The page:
Recent research has turned increasing attention to the cognitive underpinnings of early mathematical competence. The Approximate Number System (ANS) is a non-verbal primitive cognitive system that allows to represent and estimate numerical quantity in an imprecise and intuitive way. It is present at birth, is amodal and it supports basic numerical computations like adding, subtracting and comparing quantities without using counting or numerical symbols. ANS acuity is the degree of precision of the internal quantity representation and there are considerable individual differences in ANS precision. Recent findings demonstrating a relationship between ANS acuity and mathematical ability have suggested that the ANS plays a foundational role on later-learned math skills. However, not all studies have found links between the ANS and mathematical ability in children and the evidence for a relationship in adults is mixed. It is still unclear if the relationship between the ANS and mathematical ability found in some studies could be mediated by other general cognitive abilities. Indeed, recent research findings suggest that this relationship may be the result of inhibition skills, rather than the precision of nonsymbolic representations. The primary purpose of this 2-year longitudinal study was to investigate the relationship between the ANS and mathematical ability, analysing the data separately for congruent and incongruent dot comparison task trials. We measured ANS acuity, verbal intelligence and different aspects of numerical and mathematical competence in 110 children twice, in first and second grade (Time 1 and Time 2), a year apart. ANS acuity was assessed with a computerized non-symbolic numerical comparison task. At Time 1, correlational analyses indicated that ANS acuity was associated with mathematical ability. This association was significant for both congruent and incongruent trials of the dot comparison task. In particular, it was found that the subgroup of children with higher ANS performance showed better mathematical ability than the subgroup of children with lower ANS performance. Also at Time 2, correlational analyses suggested an association between ANS acuity and mathematical ability and this positive correlation was significant for both congruent and incongruent trials again. These results are in contrast with the hypothesis that the relationship between the ANS and mathematical ability may be an artefact of the inhibitory control demands of incongruent trials in the dot comparison task. This study thereby suggests a tight link between the ANS and mathematical ability.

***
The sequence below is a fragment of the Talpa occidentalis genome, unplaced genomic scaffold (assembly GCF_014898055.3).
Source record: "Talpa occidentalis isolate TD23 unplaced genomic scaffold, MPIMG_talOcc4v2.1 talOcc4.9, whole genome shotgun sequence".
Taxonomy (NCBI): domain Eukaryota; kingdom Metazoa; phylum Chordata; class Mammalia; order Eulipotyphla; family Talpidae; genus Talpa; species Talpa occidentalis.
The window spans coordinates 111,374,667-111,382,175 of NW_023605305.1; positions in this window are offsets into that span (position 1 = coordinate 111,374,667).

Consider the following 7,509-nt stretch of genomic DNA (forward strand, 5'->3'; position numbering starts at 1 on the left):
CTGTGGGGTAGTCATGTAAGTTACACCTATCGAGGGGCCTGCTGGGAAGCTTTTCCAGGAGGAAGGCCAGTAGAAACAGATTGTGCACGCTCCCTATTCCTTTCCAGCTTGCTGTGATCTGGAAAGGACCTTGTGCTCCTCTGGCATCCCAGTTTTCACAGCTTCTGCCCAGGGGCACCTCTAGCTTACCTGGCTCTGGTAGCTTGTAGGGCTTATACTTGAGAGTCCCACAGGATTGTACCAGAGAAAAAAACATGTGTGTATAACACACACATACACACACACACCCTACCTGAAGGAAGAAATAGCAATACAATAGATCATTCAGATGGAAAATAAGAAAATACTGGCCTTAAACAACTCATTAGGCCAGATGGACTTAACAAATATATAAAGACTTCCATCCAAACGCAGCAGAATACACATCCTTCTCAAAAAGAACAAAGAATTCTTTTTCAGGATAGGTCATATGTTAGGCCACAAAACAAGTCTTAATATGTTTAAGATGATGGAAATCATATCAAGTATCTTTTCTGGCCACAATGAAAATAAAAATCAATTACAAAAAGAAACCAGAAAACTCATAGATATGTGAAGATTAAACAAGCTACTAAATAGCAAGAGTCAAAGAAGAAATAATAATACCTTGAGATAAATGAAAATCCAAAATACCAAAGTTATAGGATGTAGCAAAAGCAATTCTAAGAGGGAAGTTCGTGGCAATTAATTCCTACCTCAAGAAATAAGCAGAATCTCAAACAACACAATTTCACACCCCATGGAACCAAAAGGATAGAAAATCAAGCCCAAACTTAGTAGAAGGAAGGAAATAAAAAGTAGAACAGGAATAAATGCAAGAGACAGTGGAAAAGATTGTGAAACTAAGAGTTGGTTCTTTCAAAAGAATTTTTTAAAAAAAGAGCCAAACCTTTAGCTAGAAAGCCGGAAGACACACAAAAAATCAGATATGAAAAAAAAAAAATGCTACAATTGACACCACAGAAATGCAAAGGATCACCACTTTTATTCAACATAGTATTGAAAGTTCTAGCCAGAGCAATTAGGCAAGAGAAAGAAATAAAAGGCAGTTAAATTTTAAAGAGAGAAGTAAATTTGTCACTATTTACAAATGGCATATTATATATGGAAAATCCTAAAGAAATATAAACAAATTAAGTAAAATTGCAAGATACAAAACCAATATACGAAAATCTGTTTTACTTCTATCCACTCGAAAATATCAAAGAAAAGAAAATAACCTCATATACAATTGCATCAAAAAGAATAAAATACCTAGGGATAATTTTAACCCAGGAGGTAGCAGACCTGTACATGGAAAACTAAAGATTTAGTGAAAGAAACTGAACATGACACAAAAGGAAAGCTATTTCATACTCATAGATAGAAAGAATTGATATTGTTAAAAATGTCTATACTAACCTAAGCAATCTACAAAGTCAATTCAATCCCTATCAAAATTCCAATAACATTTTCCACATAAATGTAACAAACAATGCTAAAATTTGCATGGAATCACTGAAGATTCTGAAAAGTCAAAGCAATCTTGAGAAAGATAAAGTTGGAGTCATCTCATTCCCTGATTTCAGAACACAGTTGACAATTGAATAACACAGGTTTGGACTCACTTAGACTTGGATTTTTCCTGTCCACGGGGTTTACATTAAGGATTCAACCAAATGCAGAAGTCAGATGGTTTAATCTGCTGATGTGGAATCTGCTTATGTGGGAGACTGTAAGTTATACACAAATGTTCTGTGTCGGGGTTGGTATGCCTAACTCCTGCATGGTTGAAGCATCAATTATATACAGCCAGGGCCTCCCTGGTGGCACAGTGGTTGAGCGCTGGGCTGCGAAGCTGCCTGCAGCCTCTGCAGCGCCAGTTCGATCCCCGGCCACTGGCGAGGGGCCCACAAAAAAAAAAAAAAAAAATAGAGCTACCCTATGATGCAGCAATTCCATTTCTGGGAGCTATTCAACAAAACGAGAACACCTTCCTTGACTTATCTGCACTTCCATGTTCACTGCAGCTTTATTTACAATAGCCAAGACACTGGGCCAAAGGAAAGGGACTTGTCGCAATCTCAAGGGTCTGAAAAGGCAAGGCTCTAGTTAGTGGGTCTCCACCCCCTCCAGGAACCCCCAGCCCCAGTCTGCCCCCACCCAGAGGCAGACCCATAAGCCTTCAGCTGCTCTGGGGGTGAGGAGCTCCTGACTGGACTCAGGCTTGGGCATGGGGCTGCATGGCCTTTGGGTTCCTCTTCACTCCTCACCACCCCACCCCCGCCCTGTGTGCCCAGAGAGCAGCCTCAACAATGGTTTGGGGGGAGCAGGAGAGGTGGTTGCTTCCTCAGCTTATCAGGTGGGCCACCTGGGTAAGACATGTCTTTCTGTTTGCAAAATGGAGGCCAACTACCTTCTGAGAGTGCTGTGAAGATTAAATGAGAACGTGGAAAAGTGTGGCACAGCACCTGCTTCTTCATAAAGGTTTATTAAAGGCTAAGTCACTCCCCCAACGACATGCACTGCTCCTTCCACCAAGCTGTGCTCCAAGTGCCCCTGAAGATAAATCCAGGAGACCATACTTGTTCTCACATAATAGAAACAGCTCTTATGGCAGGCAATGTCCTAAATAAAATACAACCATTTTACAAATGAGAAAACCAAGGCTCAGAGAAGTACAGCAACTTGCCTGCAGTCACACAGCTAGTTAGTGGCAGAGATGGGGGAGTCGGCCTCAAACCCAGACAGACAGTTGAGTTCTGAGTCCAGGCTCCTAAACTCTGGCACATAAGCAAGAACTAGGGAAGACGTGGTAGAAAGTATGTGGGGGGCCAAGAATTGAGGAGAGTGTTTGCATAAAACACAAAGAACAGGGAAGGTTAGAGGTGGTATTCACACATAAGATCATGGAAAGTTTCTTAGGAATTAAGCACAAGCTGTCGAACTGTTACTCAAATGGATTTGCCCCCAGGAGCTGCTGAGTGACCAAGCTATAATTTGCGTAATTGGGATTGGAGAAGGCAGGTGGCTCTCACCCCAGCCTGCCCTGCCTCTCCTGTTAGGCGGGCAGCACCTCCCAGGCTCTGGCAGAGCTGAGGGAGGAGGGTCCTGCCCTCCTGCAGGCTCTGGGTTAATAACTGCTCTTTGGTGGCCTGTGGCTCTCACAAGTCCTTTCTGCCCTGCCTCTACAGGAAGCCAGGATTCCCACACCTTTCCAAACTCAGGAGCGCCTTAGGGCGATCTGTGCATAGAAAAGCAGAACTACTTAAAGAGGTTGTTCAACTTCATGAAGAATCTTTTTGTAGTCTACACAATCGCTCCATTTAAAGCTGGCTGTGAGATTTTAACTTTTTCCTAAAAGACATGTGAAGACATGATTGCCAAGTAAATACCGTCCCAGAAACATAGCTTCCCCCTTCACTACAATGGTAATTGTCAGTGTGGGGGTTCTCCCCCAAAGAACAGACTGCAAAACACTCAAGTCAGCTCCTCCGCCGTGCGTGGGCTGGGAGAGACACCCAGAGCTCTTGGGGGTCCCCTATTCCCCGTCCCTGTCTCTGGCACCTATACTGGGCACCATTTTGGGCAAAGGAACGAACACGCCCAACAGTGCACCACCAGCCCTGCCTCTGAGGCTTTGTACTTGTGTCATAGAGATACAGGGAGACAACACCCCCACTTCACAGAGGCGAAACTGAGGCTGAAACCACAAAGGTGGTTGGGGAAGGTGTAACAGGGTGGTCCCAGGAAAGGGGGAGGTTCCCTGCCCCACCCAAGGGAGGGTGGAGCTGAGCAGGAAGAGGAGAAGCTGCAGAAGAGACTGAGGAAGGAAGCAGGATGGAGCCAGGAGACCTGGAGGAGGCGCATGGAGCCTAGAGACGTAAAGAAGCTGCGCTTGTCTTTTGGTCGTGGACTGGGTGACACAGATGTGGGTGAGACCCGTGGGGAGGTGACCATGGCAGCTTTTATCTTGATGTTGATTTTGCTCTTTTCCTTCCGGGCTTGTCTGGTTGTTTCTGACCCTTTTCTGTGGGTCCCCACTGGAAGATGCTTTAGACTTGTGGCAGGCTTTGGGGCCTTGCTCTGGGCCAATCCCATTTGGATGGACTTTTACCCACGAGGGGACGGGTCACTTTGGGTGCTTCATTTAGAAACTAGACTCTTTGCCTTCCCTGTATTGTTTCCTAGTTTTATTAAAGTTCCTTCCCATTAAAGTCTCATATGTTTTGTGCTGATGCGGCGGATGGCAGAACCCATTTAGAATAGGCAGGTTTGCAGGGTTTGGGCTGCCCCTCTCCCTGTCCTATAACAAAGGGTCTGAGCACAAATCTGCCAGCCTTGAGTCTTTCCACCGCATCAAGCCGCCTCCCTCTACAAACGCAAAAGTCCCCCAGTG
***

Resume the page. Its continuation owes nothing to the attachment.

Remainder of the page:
ANS acuity, mathematical ability and inhibitory control: A longitudinal perspective from First to Second grades

DE VITA, CHIARA;COSTA, HIWET MARIAM;PASSOLUNGHI, MARIA CHIARA
2016

Abstract

Recent research has turned increasing attention to the cognitive underpinnings of early mathematical competence. The Approximate Number System (ANS) is a non-verbal primitive cognitive system that allows to represent and estimate numerical quantity in an imprecise and intuitive way. It is present at birth, is amodal and it supports basic numerical computations like adding, subtracting and comparing quantities without using counting or numerical symbols. ANS acuity is the degree of precision of the internal quantity representation and there are considerable individual differences in ANS precision. Recent findings demonstrating a relationship between ANS acuity and mathematical ability have suggested that the ANS plays a foundational role on later-learned math skills. However, not all studies have found links between the ANS and mathematical ability in children and the evidence for a relationship in adults is mixed. It is still unclear if the relationship between the ANS and mathematical ability found in some studies could be mediated by other general cognitive abilities. Indeed, recent research findings suggest that this relationship may be the result of inhibition skills, rather than the precision of nonsymbolic representations. The primary purpose of this 2-year longitudinal study was to investigate the relationship between the ANS and mathematical ability, analysing the data separately for congruent and incongruent dot comparison task trials. We measured ANS acuity, verbal intelligence and different aspects of numerical and mathematical competence in 110 children twice, in first and second grade (Time 1 and Time 2), a year apart. ANS acuity was assessed with a computerized non-symbolic numerical comparison task. At Time 1, correlational analyses indicated that ANS acuity was associated with mathematical ability. This association was significant for both congruent and incongruent trials of the dot comparison task. In particular, it was found that the subgroup of children with higher ANS performance showed better mathematical ability than the subgroup of children with lower ANS performance. Also at Time 2, correlational analyses suggested an association between ANS acuity and mathematical ability and this positive correlation was significant for both congruent and incongruent trials again. These results are in contrast with the hypothesis that the relationship between the ANS and mathematical ability may be an artefact of the inhibitory control demands of incongruent trials in the dot comparison task. This study thereby suggests a tight link between the ANS and mathematical ability.
http://hdl.handle.net/10077/15021
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Utilizza questo identificativo per citare o creare un link a questo documento: https://hdl.handle.net/11368/2892805
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